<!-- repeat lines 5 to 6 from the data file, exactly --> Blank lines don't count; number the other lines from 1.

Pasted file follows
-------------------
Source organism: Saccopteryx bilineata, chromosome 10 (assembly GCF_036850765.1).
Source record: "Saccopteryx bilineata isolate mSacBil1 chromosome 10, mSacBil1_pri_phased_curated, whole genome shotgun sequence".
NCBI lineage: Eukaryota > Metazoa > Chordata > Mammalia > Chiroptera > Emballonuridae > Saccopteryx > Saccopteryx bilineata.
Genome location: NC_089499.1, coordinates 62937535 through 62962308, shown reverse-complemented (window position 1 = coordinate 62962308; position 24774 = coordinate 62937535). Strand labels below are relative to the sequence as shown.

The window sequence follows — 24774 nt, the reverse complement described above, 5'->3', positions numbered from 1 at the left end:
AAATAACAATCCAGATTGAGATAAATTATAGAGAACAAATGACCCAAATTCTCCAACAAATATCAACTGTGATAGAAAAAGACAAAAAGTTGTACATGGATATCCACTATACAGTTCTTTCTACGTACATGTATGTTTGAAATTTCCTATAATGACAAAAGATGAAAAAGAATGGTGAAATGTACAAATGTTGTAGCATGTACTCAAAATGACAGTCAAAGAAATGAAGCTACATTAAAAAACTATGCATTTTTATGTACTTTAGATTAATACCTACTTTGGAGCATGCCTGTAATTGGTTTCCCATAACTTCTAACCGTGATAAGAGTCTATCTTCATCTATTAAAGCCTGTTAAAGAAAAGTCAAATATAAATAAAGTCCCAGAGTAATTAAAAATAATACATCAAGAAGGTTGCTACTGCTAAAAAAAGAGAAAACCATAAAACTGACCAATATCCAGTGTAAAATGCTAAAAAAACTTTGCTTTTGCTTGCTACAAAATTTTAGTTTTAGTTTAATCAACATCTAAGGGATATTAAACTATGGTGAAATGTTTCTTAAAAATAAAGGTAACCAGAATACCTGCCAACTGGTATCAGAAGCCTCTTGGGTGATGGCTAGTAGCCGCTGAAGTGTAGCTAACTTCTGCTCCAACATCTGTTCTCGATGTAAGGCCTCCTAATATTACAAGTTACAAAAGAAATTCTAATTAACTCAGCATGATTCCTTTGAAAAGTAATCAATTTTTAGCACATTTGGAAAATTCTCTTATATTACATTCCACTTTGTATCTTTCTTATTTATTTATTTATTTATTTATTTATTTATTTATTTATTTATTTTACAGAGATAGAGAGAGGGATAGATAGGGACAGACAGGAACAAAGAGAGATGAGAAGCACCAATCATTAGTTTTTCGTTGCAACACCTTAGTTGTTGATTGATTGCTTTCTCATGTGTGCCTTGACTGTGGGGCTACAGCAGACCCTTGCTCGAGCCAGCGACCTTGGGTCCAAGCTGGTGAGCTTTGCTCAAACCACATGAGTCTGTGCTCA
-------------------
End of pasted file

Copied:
The window sequence follows — 24774 nt, the reverse complement described above, 5'->3', positions numbered from 1 at the left end:
AAATAACAATCCAGATTGAGATAAATTATAGAGAACAAATGACCCAAATTCTCCAACAAATATCAACTGTGATAGAAAAAGACAAAAAGTTGTACATGGATATCCACTATACAGTTCTTTCTACGTACATGTATGTTTGAAATTTCCTATAATGACAAAAGATGAAAAAGAATGGTGAAATGTACAAATGTTGTAGCATGTACTCAAAATGACAGTCAAAGAAATGAAGCTACATTAAAAAACTATGCATTTTTATGTACTTTAGATTAATACCTACTTTGGAGCATGCCTGTAATTGGTTTCCCATAACTTCTAACCGTGATAAGAGTCTATCTTCATCTATTAAAGCCTGTTAAAGAAAAGTCAAATATAAATAAAGTCCCAGAGTAATTAAAAATAATACATCAAGAAGGTTGCTACTGCTAAAAAAAGAGAAAACCATAAAACTGACCAATATCCAGTGTAAAATGCTAAAAAAACTTTGCTTTTGCTTGCTACAAAATTTTAGTTTTAGTTTAATCAACATCTAAGGGATATTAAACTATGGTGAAATGTTTCTTAAAAATAAAGGTAACCAGAATACCTGCCAACTGGTATCAGAAGCCTCTTGGGTGATGGCTAGTAGCCGCTGAAGTGTAGCTAACTTCTGCTCCAACATCTGTTCTCGATGTAAGGCCTCCTAATATTACAAGTTACAAAAGAAATTCTAATTAACTCAGCATGATTCCTTTGAAAAGTAATCAATTTTTAGCACATTTGGAAAATTCTCTTATATTACATTCCACTTTGTATCTTTCTTATTTATTTATTTATTTATTTATTTATTTATTTATTTATTTATTTTACAGAGATAGAGAGAGGGATAGATAGGGACAGACAGGAACAAAGAGAGATGAGAAGCACCAATCATTAGTTTTTCGTTGCAACACCTTAGTTGTTGATTGATTGCTTTCTCATGTGTGCCTTGACTGTGGGGCTACAGCAGACCCTTGCTCGAGCCAGCGACCTTGGGTCCAAGCTGGTGAGCTTTGCTCAAACCACATGAGTCTGTGCTCA